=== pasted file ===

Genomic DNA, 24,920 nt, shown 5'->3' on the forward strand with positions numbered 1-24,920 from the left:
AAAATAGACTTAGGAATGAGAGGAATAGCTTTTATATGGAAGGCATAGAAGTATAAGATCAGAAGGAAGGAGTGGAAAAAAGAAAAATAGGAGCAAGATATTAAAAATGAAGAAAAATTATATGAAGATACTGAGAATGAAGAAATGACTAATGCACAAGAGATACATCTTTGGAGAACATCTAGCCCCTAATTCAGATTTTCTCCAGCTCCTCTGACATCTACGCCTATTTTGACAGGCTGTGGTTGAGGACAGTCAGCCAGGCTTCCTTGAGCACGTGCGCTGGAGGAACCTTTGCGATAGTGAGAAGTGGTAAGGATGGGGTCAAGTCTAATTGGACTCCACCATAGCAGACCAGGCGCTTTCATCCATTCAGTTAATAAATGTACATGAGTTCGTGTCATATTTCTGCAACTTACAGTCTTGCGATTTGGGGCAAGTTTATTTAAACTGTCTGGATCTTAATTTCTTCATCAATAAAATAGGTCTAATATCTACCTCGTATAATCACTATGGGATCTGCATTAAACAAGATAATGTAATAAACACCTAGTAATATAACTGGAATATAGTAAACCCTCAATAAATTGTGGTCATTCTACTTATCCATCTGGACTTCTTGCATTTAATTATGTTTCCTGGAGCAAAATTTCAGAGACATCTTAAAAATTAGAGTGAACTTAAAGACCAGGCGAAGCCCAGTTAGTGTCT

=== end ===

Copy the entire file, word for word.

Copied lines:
Genomic DNA, 24,920 nt, shown 5'->3' on the forward strand with positions numbered 1-24,920 from the left:
AAAATAGACTTAGGAATGAGAGGAATAGCTTTTATATGGAAGGCATAGAAGTATAAGATCAGAAGGAAGGAGTGGAAAAAAGAAAAATAGGAGCAAGATATTAAAAATGAAGAAAAATTATATGAAGATACTGAGAATGAAGAAATGACTAATGCACAAGAGATACATCTTTGGAGAACATCTAGCCCCTAATTCAGATTTTCTCCAGCTCCTCTGACATCTACGCCTATTTTGACAGGCTGTGGTTGAGGACAGTCAGCCAGGCTTCCTTGAGCACGTGCGCTGGAGGAACCTTTGCGATAGTGAGAAGTGGTAAGGATGGGGTCAAGTCTAATTGGACTCCACCATAGCAGACCAGGCGCTTTCATCCATTCAGTTAATAAATGTACATGAGTTCGTGTCATATTTCTGCAACTTACAGTCTTGCGATTTGGGGCAAGTTTATTTAAACTGTCTGGATCTTAATTTCTTCATCAATAAAATAGGTCTAATATCTACCTCGTATAATCACTATGGGATCTGCATTAAACAAGATAATGTAATAAACACCTAGTAATATAACTGGAATATAGTAAACCCTCAATAAATTGTGGTCATTCTACTTATCCATCTGGACTTCTTGCATTTAATTATGTTTCCTGGAGCAAAATTTCAGAGACATCTTAAAAATTAGAGTGAACTTAAAGACCAGGCGAAGCCCAGTTAGTGTCT